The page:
Journal article

A simple, scalable approach to building a cross-platform transcriptome atlas

Paul W Angel, Nadia Rajab, Yidi Deng, Chris M Pacheco, Tyrone Chen, Kim-Anh Le Cao, Jarny Choi, Christine A Wells

PLOS COMPUTATIONAL BIOLOGY | PUBLIC LIBRARY SCIENCE | Published : 2020

Abstract

Gene expression atlases have transformed our understanding of the development, composition and function of human tissues. New technologies promise improved cellular or molecular resolution, and have led to the identification of new cell types, or better defined cell states. But as new technologies emerge, information derived on old platforms becomes obsolete. We demonstrate that it is possible to combine a large number of different profiling experiments summarised from dozens of laboratories and representing hundreds of donors, to create an integrated molecular map of human tissue. As an example, we combine 850 samples from 38 platforms to build an integrated atlas of human blood cells. We a..

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Grants

Awarded by Australian Research Council


Awarded by National Health and Medical Research Council (NHMRC) Career Development fellowship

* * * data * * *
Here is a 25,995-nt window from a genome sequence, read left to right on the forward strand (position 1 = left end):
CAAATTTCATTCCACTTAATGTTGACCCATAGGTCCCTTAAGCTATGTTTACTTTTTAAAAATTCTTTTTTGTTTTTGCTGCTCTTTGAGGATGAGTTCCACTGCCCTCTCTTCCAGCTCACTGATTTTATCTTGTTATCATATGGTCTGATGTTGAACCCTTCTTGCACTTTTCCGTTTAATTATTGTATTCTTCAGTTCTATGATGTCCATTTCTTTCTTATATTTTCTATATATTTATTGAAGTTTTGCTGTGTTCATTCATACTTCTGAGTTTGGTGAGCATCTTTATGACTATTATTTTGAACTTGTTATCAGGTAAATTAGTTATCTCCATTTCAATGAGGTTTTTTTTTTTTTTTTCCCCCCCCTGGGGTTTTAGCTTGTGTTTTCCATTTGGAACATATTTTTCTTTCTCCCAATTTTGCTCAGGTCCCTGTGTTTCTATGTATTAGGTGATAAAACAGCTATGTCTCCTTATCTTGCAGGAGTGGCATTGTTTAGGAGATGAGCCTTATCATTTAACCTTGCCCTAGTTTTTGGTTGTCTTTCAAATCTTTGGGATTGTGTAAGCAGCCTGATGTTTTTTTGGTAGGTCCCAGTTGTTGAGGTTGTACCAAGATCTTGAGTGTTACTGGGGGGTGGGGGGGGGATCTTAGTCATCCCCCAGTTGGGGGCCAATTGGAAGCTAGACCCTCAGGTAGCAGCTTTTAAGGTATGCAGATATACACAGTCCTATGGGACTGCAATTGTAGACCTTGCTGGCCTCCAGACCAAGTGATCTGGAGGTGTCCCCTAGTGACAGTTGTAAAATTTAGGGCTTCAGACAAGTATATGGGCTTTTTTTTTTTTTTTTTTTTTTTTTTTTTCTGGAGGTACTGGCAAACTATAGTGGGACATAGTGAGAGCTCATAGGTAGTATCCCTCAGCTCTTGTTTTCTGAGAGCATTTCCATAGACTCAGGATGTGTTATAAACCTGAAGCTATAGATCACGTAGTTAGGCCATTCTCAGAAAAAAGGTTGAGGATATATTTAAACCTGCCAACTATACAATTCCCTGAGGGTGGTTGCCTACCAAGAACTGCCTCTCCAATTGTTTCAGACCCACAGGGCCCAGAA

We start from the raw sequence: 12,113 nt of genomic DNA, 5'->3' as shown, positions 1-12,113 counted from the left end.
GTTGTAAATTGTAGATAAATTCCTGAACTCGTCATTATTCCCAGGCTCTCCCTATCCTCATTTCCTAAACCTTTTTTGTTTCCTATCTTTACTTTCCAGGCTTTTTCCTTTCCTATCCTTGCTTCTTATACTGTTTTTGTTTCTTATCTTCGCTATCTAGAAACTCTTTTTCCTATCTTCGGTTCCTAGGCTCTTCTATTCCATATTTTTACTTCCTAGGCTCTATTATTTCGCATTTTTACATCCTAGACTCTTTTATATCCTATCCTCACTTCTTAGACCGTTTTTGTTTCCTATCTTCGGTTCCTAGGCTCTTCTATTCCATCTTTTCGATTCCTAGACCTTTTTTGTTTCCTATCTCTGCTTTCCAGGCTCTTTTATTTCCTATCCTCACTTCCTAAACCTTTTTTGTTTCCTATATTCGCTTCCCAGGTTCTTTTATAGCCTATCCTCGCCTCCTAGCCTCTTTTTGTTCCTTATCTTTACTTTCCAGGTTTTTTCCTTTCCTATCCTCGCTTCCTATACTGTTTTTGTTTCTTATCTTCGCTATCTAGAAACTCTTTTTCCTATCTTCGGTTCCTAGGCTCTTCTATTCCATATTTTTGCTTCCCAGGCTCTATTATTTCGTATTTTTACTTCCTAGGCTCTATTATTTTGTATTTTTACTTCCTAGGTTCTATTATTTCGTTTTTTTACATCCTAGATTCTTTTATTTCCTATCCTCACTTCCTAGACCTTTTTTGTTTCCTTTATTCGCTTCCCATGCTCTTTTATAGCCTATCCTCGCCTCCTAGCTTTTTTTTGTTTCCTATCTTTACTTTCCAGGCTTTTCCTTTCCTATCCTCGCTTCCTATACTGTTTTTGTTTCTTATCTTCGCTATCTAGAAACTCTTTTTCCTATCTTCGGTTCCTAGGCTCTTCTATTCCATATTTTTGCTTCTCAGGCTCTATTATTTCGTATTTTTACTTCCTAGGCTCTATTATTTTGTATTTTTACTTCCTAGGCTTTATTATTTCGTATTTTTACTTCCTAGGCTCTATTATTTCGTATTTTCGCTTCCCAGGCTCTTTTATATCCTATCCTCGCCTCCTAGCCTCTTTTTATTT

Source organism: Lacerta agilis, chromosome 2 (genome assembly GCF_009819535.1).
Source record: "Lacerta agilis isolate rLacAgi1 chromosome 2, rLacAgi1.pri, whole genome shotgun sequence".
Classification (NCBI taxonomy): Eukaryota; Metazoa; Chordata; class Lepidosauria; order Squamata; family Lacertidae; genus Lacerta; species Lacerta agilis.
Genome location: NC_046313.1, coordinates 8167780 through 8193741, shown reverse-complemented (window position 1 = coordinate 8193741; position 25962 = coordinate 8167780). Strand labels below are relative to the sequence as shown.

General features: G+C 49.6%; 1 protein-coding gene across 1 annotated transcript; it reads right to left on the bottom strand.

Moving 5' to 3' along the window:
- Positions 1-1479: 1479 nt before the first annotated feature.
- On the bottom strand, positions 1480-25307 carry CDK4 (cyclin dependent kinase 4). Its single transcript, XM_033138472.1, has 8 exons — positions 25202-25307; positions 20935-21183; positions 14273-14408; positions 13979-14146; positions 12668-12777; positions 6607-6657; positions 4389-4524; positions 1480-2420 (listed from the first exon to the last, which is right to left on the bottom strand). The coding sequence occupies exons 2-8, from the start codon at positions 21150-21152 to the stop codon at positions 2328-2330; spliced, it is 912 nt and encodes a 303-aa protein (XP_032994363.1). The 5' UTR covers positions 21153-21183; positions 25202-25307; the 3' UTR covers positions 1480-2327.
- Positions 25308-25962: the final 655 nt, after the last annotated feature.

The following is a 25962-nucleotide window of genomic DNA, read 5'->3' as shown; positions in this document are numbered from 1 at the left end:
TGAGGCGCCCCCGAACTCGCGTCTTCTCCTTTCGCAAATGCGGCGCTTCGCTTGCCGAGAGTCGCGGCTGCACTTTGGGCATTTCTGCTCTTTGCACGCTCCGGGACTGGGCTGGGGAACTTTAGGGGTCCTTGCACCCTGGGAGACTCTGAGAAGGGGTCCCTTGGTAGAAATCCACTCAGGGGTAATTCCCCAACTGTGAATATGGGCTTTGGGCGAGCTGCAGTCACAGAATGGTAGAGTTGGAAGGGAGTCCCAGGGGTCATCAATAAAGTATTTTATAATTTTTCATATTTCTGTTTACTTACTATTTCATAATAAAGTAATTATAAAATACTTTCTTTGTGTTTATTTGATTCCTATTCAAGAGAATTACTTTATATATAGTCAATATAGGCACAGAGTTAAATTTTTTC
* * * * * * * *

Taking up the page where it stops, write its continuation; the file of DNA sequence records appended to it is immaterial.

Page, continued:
Awarded by NHMRC


Funding Acknowledgements

Stemformatics was established through Australian Research Council Funding to Stem Cells Australia (SRI110001002)and to CAW (Future Fellowship FT150100330) (https://www.arc.gov.au).KALC was supported by the National Health and Medical Research Council (NHMRC) Career Development fellowship (GNT1159458). PWA and JR are funded by NHMRC (GNT1181327) and (APP1186371) to CAW (https://www.nhmrc.gov.au).NR is funded by the Centre for Stem Cell Systems (https://biomedicalsciences.unimelb.edu.au/departments/anatomy-and-neuroscience/engage/cscs) and the CSIRO Synthetic Biology Future Science Platform (https://research.csiro.au/synthetic-biology-fsp/).The funders had no role in study design, data collection and analysis, decision to publish, or preparation of the manuscript.The authors thank Matthew Rutar for early discussions on blood annotations, Jack Bransfield and Isha Nagpal for front end development of the Stemformatics server. This research was undertaken with the assistance of resources from the National Computational Infrastructure (NCI Australia), an NCRIS enabled capability supported by the Australian Government.